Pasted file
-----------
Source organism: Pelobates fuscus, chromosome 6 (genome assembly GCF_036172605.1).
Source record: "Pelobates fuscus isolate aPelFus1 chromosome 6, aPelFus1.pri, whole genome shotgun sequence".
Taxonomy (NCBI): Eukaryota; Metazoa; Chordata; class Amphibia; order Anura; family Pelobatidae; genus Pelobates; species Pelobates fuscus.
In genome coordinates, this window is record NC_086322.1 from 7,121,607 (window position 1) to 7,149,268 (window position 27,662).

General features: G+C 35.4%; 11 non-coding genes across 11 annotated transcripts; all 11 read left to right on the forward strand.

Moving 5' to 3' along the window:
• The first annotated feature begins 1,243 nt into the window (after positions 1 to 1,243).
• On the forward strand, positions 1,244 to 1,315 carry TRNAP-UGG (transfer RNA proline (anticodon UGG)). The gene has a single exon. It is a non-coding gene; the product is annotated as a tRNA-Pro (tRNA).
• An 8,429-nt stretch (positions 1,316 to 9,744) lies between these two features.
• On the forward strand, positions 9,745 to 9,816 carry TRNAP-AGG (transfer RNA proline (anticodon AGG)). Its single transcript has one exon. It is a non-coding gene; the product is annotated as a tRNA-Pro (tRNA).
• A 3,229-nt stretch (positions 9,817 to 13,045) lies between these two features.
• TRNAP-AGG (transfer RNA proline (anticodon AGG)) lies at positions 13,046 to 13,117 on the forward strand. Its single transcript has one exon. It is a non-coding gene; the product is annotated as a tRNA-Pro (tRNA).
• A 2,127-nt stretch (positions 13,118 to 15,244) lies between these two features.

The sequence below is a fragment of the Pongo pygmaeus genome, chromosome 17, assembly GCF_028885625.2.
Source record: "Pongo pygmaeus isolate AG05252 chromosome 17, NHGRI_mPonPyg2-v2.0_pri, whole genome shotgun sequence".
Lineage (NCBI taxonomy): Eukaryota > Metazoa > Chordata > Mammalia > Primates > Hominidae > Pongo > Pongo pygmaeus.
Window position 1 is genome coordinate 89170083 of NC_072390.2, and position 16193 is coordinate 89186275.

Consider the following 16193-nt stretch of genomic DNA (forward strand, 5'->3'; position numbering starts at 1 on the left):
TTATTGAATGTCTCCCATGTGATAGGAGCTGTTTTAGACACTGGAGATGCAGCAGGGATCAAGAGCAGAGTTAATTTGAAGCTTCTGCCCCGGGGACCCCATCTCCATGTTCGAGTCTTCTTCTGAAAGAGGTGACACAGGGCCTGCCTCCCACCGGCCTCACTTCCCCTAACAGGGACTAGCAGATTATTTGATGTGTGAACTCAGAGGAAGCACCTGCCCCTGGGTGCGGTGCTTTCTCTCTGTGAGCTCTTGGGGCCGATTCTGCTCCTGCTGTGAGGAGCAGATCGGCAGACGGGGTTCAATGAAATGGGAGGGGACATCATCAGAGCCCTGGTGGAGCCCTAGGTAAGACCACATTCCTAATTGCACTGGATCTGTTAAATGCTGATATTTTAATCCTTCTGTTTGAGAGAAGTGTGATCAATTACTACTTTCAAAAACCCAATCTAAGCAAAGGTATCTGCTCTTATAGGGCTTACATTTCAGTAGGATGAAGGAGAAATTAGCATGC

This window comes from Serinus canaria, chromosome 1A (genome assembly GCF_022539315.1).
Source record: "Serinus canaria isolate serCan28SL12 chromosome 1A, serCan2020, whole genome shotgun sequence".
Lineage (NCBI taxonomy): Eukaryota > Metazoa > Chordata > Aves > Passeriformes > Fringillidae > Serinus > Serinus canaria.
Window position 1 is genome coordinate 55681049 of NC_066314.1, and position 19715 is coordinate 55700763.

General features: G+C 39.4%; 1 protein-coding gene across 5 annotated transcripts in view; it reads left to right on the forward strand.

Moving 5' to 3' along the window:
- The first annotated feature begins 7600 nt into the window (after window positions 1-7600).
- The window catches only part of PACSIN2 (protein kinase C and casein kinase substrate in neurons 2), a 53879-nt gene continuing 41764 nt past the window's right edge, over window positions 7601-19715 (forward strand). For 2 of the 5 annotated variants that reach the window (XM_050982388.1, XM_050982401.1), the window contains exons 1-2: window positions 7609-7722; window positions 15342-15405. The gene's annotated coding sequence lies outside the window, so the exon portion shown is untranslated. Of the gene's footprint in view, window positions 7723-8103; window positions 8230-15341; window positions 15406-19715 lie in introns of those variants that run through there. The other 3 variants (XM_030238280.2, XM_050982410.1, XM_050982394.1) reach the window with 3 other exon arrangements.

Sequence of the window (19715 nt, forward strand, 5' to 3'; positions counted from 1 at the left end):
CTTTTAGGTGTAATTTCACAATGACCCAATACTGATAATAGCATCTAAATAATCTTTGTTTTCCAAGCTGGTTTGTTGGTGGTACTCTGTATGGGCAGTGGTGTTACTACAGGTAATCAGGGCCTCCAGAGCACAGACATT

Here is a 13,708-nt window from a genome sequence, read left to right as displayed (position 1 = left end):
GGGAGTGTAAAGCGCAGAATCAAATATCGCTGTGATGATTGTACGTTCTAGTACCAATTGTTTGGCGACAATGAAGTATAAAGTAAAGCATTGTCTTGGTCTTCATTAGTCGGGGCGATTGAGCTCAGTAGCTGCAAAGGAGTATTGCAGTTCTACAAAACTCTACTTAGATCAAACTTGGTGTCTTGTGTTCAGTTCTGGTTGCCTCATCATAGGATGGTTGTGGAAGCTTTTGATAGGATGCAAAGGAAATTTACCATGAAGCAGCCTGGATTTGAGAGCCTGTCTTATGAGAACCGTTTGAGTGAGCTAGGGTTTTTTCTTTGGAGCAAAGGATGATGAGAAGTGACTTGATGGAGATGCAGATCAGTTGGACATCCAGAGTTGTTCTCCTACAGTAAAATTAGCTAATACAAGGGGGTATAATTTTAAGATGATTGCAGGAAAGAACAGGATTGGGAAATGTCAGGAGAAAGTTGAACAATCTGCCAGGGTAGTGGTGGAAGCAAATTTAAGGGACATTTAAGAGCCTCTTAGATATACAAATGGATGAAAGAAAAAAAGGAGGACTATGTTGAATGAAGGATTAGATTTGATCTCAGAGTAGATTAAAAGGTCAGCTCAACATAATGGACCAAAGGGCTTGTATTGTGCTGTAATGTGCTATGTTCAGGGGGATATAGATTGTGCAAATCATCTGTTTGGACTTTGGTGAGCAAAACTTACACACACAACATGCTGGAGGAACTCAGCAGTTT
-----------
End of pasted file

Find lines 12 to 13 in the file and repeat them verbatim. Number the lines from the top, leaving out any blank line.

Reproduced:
• TRNAP-AGG (transfer RNA proline (anticodon AGG)) lies at positions 13,046 to 13,117 on the forward strand. Its single transcript has one exon. It is a non-coding gene; the product is annotated as a tRNA-Pro (tRNA).
• A 2,127-nt stretch (positions 13,118 to 15,244) lies between these two features.